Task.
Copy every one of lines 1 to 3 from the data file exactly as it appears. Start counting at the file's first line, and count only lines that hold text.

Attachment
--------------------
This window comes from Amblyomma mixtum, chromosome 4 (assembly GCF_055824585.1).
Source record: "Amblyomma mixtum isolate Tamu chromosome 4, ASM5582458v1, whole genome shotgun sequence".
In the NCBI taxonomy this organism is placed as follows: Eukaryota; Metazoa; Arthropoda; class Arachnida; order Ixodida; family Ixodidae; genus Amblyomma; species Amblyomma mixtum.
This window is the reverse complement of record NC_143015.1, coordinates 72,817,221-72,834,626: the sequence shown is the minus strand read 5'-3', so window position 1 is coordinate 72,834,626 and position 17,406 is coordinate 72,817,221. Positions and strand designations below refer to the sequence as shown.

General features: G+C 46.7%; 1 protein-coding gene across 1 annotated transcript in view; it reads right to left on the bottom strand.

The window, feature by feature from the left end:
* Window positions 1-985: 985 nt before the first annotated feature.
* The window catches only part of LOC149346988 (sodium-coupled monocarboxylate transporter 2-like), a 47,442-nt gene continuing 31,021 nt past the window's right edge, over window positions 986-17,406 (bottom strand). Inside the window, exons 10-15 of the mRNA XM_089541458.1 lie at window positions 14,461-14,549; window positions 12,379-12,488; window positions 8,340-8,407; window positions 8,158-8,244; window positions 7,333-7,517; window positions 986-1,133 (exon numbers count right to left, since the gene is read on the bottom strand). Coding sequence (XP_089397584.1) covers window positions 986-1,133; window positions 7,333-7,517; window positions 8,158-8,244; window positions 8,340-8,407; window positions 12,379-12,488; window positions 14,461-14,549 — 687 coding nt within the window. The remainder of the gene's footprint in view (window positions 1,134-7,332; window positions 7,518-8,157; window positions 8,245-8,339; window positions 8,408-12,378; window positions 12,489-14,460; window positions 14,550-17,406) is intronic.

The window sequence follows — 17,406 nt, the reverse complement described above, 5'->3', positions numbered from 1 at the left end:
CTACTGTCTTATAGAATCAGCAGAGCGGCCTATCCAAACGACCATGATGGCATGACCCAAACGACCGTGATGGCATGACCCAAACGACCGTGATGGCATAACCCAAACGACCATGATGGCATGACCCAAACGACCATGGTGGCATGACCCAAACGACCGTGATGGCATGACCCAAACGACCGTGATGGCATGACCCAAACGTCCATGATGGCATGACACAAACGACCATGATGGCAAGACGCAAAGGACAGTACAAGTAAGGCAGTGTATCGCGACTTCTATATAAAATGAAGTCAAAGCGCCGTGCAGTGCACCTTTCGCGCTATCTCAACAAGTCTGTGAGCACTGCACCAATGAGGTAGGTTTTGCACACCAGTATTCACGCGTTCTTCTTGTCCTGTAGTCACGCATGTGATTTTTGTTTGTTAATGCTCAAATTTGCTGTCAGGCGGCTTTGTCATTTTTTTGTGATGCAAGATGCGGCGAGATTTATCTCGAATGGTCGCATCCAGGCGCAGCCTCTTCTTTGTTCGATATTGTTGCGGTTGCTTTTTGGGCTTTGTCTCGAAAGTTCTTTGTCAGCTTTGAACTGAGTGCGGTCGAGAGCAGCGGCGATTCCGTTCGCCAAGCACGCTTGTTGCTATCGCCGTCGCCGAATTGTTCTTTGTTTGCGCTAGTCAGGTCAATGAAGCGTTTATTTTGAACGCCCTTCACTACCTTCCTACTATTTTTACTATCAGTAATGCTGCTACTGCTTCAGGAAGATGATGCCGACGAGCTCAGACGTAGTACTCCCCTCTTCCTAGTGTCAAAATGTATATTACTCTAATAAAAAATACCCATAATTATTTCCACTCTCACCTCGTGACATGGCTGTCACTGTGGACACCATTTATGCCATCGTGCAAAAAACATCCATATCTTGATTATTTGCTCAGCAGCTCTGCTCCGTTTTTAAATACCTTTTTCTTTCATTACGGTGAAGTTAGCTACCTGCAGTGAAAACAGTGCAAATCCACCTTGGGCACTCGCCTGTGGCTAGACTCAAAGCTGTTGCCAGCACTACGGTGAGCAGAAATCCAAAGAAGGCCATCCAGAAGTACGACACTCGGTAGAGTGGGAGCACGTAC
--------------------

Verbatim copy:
This window comes from Amblyomma mixtum, chromosome 4 (assembly GCF_055824585.1).
Source record: "Amblyomma mixtum isolate Tamu chromosome 4, ASM5582458v1, whole genome shotgun sequence".
In the NCBI taxonomy this organism is placed as follows: Eukaryota; Metazoa; Arthropoda; class Arachnida; order Ixodida; family Ixodidae; genus Amblyomma; species Amblyomma mixtum.